Tell us about your focus of study. What inspired you to pursue it?
My area of study is environmental economics and policy. My dissertation focuses on the economic analysis of water pollution control, where I study the cost and benefits of various types of water pollutions, including nutrient pollution in surface water and lead pollution in drinking water. I am interested in this topic because I hope to contribute to policy solutions for environmental pollutions, and it is important to understand the cost and benefits of such environmental policies.
What drew you to the LBJ School?
I came to Austin because of my family. I did not expect to go to LBJ, but coming here became the best thing that happened in my graduate school. I met my amazing mentor, Dr. Sheila Olmstead, and also learned a lot from our faculty members such as Dr. Victoria Rodriguez, Dr. Chandler Stolp, Dr. Paul von Hippel, Dr. Andrew Waxman and Dr. Raissa Fabregas. The course requirements of the Ph.D. program in LBJ guaranteed we would have a solid understanding of the theory and methodology for our study, but also allowed us the flexibility to take courses outside of LBJ. I benefited from the flexibility and took courses from the economics department and the engineering department.
What is your favorite memory from your time here earning your degree?
My favorite memory is talking with my peers in our cubicles. We have a supportive environment in the Ph.D. group. Besides the formal events, we also organize informal nuts-and-bolts [gatherings] for professional development, practice defense and practice job talks among Ph.D. students. Because research can be solidary, peer support is essential to surviving graduate school.
What class or experience left the biggest impression on you?
Dr. Sheila Olmstead’s Economics of Water and Sanitation course. It was one of the first courses I took at LBJ. She covers a list of great journal articles on issues relate to the economics of water and sanitation of both developing and developed countries. I still use the reading list of her class for reference five years after taking the class. She also provides discussion questions before the class as a guide for reading the papers. Her approach makes economics papers a lot more accessible.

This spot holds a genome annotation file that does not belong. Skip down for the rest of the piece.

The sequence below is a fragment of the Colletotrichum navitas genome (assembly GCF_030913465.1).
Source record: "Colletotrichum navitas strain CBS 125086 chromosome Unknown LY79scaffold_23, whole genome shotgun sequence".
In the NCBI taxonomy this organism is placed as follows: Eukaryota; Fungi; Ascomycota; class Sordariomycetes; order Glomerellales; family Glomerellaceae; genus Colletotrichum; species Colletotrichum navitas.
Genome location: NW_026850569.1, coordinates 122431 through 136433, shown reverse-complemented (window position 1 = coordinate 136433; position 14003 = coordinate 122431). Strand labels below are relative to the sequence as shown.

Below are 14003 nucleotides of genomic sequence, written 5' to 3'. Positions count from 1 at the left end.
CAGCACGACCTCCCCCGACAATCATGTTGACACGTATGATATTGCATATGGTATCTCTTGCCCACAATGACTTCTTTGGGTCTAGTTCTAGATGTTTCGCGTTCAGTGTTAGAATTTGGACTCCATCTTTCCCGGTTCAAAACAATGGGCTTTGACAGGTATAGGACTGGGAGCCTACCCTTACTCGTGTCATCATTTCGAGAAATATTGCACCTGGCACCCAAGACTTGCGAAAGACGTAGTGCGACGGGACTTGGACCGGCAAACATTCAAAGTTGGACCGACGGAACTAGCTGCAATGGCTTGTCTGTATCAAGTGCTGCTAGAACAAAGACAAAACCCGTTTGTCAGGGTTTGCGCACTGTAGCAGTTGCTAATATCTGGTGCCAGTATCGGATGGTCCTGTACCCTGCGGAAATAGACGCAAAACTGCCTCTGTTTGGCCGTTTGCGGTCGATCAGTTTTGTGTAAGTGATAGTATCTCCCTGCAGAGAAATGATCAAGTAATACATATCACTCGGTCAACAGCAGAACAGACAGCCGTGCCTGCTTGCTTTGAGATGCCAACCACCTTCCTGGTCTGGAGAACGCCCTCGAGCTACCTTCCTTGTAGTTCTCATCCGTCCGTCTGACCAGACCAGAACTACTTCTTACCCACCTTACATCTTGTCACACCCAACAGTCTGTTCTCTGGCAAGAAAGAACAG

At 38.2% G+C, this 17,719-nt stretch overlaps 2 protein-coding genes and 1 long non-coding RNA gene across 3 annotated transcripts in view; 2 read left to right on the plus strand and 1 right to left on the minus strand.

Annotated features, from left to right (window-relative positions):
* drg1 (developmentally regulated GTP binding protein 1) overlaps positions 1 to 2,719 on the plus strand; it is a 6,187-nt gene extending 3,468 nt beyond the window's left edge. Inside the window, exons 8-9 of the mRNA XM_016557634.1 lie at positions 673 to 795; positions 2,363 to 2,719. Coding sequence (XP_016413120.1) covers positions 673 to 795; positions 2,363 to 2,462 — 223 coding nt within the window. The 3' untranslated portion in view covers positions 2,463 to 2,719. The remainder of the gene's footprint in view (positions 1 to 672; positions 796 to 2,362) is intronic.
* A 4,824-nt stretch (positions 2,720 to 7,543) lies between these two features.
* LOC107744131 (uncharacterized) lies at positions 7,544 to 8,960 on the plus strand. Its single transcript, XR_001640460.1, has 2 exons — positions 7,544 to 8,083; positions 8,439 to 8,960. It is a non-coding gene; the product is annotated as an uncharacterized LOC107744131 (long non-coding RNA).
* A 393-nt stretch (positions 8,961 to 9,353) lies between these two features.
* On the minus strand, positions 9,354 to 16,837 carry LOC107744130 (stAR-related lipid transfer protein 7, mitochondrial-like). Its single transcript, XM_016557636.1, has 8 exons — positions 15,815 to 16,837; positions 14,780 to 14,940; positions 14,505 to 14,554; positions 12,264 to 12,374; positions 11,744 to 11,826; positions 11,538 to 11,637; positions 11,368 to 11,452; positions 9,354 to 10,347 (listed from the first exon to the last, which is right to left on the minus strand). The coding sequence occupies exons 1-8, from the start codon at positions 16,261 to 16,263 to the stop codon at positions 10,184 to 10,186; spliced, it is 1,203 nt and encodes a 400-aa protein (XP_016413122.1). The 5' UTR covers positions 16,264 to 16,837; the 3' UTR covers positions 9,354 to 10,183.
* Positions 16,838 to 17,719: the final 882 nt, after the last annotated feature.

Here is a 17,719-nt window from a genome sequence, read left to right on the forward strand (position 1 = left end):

What is the most unexpected (non-pandemic) thing that happened to you during your time at LBJ?
My mother-in-law passed away from cancer in my third year. With the support from my advisor and the school, I was fortunate enough to spend three months back in China to help take care of her. I appreciate all the support during that rough time.
You experienced a massive shift to your school experience over the course of the last year. What did you discover about yourself during this time?
I am more resilient than I thought and have a great support from family, friends and committee members. I gave birth to my baby girl, Luna, at the beginning of the pandemic, and we have been staying at home for over a year now. When I had her, I had just received the main dataset for my job market paper. With my mom and my husband’s help and my committee’s support, I ran the analysis and wrote my job market paper in four months, applied to over 30 jobs and landed two offers. I did not think I can do all of the things at the same time, but I was fortunate that I received a lot of help and survived the job market.
Tell us about your next steps.
I will join the Center of Business and Public Policy at the University of Illinois Urbana–Champaign as a postdoc researcher. I will be working with some of the best economists on issues related to the environment and health.
What is your advice to the incoming class?
Take advantage of what LBJ School and UT Austin offers. We have world-class professors who care about students and could offer you tons of helpful advice. Do not be afraid to reach out for help. We also have a supportive group of peers in the Ph.D. program who can be your natural collaborators. Also, plan your dissertation early and always have a plan B in case Plan A does not work out. I waited too long for a dataset that came through three years later. I could have written my dissertation years ago if I hadn't waited for my Plan A dataset.
What else would you like us to know about you?
I received a lot of help from my family, friends, and professors during my Ph.D. in LBJ and I don’t think I can graduate without any of them. I especially want to thank my parents and my spouse for supporting me; my letter writers, Dr. Sheila Olmstead, Dr. Andrew Waxman, Dr. Raissa Fabregas and Dr. Yusuke Kuwayama from UMBC; and my friends Xue, Eun Young, Francisca, Selena, Cale, Ana, Ashlyn, Mark, Regina and many others for the support during this rough job market.
#LBJClassof2021: @tracyzhj graduates tomorrow with her Ph.D. in public policy, focused on environmental economics and policy. We're thrilled for her next chapter at @giesbusiness' Center for Business & Public Policy. Congratulations Jiameng! https://t.co/rKuqf8mjVL #UTGrad21 pic.twitter.com/gd6d34qj66— The LBJ School (@TheLBJSchool) May 21, 2021